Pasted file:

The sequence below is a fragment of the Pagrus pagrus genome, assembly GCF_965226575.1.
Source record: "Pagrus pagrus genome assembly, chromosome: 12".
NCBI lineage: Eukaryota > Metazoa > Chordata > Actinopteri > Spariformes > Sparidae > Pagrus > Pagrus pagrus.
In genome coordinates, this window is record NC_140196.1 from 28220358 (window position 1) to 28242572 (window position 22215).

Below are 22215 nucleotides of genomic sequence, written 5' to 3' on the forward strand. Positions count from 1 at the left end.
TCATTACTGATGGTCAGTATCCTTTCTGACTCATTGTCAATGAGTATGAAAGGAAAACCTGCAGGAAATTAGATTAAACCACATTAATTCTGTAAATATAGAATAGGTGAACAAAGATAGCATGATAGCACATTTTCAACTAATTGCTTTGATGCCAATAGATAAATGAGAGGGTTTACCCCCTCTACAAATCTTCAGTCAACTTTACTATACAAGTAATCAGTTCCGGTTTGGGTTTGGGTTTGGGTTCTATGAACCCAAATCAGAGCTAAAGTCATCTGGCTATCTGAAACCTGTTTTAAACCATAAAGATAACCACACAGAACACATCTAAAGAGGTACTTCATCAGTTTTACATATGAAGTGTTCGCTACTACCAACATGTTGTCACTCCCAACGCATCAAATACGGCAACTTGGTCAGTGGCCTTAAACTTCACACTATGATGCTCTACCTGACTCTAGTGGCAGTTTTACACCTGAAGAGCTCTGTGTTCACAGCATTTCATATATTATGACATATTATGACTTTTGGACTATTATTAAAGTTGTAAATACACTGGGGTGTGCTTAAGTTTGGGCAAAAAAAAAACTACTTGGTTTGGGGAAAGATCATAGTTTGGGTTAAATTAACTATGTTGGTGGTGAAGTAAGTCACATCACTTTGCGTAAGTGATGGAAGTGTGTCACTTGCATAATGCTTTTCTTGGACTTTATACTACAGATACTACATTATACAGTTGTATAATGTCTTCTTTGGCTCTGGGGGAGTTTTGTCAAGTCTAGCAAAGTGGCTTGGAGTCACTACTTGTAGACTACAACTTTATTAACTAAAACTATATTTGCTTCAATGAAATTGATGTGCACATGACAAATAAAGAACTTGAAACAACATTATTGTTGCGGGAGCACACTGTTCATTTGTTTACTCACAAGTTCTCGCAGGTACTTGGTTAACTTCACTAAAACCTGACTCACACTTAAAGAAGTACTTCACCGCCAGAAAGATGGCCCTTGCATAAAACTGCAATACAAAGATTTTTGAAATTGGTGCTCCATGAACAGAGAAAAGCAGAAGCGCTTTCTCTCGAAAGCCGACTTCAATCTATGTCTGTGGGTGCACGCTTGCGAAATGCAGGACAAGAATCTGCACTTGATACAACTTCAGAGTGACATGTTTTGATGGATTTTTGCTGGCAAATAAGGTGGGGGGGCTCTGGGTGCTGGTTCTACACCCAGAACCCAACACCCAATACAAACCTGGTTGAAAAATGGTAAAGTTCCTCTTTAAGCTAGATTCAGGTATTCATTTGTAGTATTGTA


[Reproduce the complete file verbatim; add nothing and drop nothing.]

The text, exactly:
The sequence below is a fragment of the Pagrus pagrus genome, assembly GCF_965226575.1.
Source record: "Pagrus pagrus genome assembly, chromosome: 12".
NCBI lineage: Eukaryota > Metazoa > Chordata > Actinopteri > Spariformes > Sparidae > Pagrus > Pagrus pagrus.
In genome coordinates, this window is record NC_140196.1 from 28220358 (window position 1) to 28242572 (window position 22215).

Below are 22215 nucleotides of genomic sequence, written 5' to 3' on the forward strand. Positions count from 1 at the left end.
TCATTACTGATGGTCAGTATCCTTTCTGACTCATTGTCAATGAGTATGAAAGGAAAACCTGCAGGAAATTAGATTAAACCACATTAATTCTGTAAATATAGAATAGGTGAACAAAGATAGCATGATAGCACATTTTCAACTAATTGCTTTGATGCCAATAGATAAATGAGAGGGTTTACCCCCTCTACAAATCTTCAGTCAACTTTACTATACAAGTAATCAGTTCCGGTTTGGGTTTGGGTTTGGGTTCTATGAACCCAAATCAGAGCTAAAGTCATCTGGCTATCTGAAACCTGTTTTAAACCATAAAGATAACCACACAGAACACATCTAAAGAGGTACTTCATCAGTTTTACATATGAAGTGTTCGCTACTACCAACATGTTGTCACTCCCAACGCATCAAATACGGCAACTTGGTCAGTGGCCTTAAACTTCACACTATGATGCTCTACCTGACTCTAGTGGCAGTTTTACACCTGAAGAGCTCTGTGTTCACAGCATTTCATATATTATGACATATTATGACTTTTGGACTATTATTAAAGTTGTAAATACACTGGGGTGTGCTTAAGTTTGGGCAAAAAAAAAACTACTTGGTTTGGGGAAAGATCATAGTTTGGGTTAAATTAACTATGTTGGTGGTGAAGTAAGTCACATCACTTTGCGTAAGTGATGGAAGTGTGTCACTTGCATAATGCTTTTCTTGGACTTTATACTACAGATACTACATTATACAGTTGTATAATGTCTTCTTTGGCTCTGGGGGAGTTTTGTCAAGTCTAGCAAAGTGGCTTGGAGTCACTACTTGTAGACTACAACTTTATTAACTAAAACTATATTTGCTTCAATGAAATTGATGTGCACATGACAAATAAAGAACTTGAAACAACATTATTGTTGCGGGAGCACACTGTTCATTTGTTTACTCACAAGTTCTCGCAGGTACTTGGTTAACTTCACTAAAACCTGACTCACACTTAAAGAAGTACTTCACCGCCAGAAAGATGGCCCTTGCATAAAACTGCAATACAAAGATTTTTGAAATTGGTGCTCCATGAACAGAGAAAAGCAGAAGCGCTTTCTCTCGAAAGCCGACTTCAATCTATGTCTGTGGGTGCACGCTTGCGAAATGCAGGACAAGAATCTGCACTTGATACAACTTCAGAGTGACATGTTTTGATGGATTTTTGCTGGCAAATAAGGTGGGGGGGCTCTGGGTGCTGGTTCTACACCCAGAACCCAACACCCAATACAAACCTGGTTGAAAAATGGTAAAGTTCCTCTTTAAGCTAGATTCAGGTATTCATTTGTAGTATTGTA